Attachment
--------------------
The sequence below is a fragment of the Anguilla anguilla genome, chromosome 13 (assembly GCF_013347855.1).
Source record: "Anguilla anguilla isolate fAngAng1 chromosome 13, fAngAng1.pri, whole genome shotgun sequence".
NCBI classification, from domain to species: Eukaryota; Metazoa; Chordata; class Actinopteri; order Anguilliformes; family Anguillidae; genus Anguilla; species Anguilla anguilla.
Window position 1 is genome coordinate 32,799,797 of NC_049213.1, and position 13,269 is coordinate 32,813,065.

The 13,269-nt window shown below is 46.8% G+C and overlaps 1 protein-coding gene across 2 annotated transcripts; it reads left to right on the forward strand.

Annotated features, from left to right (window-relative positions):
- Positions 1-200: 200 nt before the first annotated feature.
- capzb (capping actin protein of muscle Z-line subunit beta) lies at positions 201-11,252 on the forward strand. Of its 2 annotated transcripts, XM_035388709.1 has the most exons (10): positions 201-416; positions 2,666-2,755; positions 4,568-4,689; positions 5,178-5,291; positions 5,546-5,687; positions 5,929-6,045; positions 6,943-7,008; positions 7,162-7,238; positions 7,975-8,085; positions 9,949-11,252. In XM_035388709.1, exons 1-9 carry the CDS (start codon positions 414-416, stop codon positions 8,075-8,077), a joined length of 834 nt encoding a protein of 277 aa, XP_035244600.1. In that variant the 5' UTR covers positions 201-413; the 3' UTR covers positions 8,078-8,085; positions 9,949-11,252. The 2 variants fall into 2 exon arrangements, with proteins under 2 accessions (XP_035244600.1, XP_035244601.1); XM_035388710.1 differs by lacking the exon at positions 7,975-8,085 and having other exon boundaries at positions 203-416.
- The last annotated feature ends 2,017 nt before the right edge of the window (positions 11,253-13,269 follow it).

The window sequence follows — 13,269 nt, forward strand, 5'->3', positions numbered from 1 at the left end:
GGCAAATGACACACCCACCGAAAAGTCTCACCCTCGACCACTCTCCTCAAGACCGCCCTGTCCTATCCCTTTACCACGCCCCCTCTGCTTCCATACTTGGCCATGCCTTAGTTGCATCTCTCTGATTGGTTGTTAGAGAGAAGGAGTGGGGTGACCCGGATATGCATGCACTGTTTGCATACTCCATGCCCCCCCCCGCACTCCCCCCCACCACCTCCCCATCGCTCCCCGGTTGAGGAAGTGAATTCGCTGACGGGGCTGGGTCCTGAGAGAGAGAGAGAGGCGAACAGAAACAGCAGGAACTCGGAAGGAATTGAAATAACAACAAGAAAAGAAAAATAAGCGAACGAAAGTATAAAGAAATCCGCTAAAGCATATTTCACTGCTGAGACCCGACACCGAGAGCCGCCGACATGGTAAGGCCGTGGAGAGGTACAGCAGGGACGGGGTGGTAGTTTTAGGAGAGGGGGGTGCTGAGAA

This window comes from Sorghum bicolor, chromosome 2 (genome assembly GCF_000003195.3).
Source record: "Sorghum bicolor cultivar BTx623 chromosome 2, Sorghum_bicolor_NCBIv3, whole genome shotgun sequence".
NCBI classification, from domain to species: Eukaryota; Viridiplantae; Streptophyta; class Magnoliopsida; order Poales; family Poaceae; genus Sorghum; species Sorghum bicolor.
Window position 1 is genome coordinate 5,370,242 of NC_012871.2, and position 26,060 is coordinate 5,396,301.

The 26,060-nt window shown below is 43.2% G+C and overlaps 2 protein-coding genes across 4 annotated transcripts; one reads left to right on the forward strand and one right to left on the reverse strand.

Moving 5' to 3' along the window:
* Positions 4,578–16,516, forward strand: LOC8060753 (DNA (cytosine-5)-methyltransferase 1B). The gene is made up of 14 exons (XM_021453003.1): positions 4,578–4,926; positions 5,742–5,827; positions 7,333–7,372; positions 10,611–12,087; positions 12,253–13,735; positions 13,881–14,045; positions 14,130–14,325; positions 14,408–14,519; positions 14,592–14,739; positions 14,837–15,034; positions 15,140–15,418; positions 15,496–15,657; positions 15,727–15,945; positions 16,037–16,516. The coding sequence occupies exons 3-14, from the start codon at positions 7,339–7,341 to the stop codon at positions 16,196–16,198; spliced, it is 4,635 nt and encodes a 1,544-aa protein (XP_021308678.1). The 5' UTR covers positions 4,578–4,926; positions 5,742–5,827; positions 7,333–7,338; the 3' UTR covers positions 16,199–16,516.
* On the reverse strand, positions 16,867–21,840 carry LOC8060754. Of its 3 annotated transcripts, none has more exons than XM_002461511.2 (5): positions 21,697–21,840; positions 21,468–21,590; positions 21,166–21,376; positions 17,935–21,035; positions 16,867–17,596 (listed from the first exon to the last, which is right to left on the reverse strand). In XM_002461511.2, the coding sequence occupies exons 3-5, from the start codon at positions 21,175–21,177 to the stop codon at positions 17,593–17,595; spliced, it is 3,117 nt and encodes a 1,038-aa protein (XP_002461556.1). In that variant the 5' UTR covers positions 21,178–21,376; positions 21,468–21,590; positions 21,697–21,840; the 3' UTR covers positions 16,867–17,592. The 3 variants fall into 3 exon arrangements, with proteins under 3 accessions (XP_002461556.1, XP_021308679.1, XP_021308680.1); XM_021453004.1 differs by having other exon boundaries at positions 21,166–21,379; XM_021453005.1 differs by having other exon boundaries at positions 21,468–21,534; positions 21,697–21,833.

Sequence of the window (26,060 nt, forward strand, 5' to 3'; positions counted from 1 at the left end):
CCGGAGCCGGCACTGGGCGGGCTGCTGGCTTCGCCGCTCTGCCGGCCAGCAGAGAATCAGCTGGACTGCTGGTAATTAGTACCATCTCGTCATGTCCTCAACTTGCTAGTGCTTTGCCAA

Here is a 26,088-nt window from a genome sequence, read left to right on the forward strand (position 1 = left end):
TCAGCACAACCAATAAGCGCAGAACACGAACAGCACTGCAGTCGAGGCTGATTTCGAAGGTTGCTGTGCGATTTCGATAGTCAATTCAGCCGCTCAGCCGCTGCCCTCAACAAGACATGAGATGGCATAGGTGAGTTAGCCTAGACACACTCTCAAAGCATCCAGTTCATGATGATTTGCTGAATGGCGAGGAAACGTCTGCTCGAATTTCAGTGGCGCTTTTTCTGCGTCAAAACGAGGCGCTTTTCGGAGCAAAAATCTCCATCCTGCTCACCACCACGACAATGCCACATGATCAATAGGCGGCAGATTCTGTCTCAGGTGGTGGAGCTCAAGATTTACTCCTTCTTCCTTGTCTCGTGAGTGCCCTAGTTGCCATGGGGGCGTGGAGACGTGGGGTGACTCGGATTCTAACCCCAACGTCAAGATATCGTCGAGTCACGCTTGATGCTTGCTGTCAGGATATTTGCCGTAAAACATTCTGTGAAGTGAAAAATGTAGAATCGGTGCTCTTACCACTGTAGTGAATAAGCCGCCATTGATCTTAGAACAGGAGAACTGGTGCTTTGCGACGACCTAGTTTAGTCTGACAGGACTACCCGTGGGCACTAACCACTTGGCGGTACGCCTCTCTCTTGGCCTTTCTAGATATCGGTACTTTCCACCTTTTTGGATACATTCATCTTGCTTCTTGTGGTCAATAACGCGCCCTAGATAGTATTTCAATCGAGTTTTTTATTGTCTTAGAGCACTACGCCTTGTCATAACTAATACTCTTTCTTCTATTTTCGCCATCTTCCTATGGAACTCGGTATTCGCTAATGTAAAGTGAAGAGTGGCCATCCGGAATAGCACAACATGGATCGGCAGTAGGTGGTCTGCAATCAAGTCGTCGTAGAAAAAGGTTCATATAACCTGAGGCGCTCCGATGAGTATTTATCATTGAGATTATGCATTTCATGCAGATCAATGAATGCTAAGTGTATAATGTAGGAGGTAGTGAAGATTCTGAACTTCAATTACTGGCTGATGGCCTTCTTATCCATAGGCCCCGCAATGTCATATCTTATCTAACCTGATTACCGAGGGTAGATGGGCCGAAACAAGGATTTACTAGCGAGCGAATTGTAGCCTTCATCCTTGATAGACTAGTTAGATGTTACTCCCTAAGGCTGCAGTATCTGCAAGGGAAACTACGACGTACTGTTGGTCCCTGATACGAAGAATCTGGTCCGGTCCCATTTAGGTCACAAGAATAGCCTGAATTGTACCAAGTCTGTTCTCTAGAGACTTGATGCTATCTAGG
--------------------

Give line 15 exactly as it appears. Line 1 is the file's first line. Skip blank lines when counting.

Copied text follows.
Window position 1 is genome coordinate 5,370,242 of NC_012871.2, and position 26,060 is coordinate 5,396,301.